June 21, 2014 12:11:26 am
In its first few weeks, the BJP government appears to have needled federal equations with its emphasis on Hindi. Prime Minister Narendra Modi pointedly spoke in Hindi to the SAARC leaders invited for his swearing-in, and on his first foreign visit. While that may be a matter of personal preference, the government has also told officials to prioritise Hindi on social media. The Union home ministry, noting that the department of official languages had not been adequately promoting Hindi, called for special committees to encourage Hindi in all 640 Indian districts. Predictably, it has set off Tamil Nadu’s J. Jayalalithaa and M. Karunanidhi, both of whom have bristled at this seeming imposition of Hindi. Despite Rajnath Singh’s clarification that all Indian languages should be promoted, the impression is that his government is pushing Hindi as first among equals, disturbing decades of official consensus on living with linguistic diversity and choosing English as a link across India, though official documents are also available in Hindi.
From a party whose forebears used Hindi-Hindu-Hindustan as a rallying cry, this attempt to elevate Hindi above other regional languages is bound to reawaken tensions that have long receded. The language wars of the 1960s that erupted with the decision to make Hindi the official language of India and phase out English, ended only when the policy was tacitly rolled back. English continues to be the language of parliamentary texts, court proceedings and administrative business, along with Hindi for official documents in Hindi-speaking states. For decades, there has been an equilibrium between English, Hindi and other regional languages, and an acceptance of the fact that many languages, religions and cultures have equal claim on India. By now, language has ceased to be an inflaming question of identity — even Hindi chauvinists have come around to seeing that English provides educational and employment opportunities, and Tamil speakers have softened in their opposition to Hindi. In such a context, it is the BJP’s prescriptive tone on the use of Hindi that has now scratched open the old grievances.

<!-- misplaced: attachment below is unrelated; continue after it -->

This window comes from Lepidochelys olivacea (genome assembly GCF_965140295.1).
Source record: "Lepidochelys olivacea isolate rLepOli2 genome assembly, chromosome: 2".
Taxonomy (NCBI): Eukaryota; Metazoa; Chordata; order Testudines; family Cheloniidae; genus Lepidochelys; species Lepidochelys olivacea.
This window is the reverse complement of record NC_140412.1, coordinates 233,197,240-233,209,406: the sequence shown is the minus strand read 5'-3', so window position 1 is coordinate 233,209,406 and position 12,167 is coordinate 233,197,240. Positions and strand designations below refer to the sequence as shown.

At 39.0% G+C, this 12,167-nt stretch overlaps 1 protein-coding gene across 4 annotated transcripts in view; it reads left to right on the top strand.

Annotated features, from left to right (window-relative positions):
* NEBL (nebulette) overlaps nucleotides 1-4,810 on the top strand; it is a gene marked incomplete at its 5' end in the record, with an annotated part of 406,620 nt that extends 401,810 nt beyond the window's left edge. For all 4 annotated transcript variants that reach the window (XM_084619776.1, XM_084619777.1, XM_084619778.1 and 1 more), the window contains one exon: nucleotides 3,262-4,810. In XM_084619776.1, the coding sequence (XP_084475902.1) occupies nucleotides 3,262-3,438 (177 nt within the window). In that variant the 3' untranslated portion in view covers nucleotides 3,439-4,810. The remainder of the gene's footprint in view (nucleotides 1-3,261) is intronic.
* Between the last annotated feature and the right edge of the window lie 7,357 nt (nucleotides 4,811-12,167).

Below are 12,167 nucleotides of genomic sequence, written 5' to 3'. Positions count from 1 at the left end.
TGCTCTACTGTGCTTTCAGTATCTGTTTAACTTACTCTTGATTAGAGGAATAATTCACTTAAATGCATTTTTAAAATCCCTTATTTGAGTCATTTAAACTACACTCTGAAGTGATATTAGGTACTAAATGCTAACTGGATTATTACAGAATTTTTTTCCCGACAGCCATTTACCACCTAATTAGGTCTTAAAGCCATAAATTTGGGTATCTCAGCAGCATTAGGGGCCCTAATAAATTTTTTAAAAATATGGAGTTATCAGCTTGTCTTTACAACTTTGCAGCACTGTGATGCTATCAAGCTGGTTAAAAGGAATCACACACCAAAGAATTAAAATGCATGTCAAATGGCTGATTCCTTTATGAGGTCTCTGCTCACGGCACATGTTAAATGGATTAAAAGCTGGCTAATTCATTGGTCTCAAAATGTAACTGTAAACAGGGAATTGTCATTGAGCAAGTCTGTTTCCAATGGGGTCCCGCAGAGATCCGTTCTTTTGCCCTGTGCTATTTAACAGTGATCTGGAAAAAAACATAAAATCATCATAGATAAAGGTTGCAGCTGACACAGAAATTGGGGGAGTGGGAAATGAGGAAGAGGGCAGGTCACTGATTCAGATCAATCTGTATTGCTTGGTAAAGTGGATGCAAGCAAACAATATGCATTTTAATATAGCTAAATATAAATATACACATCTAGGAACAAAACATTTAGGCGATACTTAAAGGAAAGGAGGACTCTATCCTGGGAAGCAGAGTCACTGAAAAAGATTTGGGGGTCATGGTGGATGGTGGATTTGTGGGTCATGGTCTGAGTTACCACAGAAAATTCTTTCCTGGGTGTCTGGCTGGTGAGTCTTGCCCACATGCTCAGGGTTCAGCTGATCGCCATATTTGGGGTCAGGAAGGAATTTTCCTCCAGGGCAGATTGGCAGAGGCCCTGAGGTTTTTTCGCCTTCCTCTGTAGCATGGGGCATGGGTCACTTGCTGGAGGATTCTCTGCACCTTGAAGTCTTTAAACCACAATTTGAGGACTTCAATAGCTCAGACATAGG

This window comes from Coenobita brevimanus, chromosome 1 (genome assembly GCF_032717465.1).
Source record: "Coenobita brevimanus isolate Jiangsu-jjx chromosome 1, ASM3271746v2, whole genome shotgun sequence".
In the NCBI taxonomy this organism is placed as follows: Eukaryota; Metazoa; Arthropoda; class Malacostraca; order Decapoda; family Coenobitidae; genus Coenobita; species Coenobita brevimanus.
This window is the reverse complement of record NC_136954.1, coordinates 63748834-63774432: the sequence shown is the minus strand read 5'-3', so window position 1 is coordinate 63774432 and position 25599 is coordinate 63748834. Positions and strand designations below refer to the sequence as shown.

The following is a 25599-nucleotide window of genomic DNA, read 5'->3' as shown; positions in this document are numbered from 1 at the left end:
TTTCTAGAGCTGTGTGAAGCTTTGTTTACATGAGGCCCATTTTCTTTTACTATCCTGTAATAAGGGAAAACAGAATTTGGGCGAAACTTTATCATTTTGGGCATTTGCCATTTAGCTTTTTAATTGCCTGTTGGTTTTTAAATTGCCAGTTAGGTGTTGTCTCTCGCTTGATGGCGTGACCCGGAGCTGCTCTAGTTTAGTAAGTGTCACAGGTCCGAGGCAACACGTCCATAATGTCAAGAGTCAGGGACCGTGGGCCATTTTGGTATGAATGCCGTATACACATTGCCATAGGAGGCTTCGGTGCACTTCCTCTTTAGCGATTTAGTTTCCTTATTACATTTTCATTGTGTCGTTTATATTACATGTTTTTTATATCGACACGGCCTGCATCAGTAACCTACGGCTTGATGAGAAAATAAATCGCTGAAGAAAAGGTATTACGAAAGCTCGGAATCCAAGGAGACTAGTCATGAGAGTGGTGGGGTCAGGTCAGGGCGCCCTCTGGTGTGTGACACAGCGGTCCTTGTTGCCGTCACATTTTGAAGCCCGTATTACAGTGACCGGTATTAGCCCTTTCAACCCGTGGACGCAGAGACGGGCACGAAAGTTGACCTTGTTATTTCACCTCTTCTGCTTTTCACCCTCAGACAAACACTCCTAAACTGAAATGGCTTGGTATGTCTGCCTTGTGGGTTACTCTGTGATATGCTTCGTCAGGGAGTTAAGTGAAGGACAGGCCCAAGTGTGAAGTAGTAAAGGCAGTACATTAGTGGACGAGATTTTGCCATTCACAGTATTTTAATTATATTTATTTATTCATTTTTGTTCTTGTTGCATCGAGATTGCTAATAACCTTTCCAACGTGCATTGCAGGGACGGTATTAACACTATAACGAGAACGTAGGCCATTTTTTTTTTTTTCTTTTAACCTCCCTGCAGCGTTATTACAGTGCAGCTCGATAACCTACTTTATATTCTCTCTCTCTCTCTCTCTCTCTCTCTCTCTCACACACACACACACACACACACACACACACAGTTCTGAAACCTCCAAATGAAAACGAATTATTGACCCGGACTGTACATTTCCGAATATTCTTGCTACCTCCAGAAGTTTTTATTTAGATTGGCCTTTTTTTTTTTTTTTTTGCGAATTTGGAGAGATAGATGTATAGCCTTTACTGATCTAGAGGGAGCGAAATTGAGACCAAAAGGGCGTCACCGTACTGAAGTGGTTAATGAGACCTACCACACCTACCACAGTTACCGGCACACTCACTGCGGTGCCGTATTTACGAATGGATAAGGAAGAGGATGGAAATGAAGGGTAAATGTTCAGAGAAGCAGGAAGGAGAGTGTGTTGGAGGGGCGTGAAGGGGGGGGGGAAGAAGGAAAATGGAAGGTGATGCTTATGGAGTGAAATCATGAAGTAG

The home ministry must proactively assuage those who are concerned about the Hindi-domination project. It must remember that the majority of India is not comfortable in Hindi, much less its Sanskritised official version. Instead of mandating one tongue, it should encourage a pragmatic view of language and facilitate the thriving of India’s many languages and dialects. The mother tongue, the intimate language of home, is the ideal medium of early instruction, and English remains the most nationally accepted and globally popular language. Hindi is often learnt to transact with others, to work, read, watch films, converse, but only as a free choice, not a diktat from Delhi.
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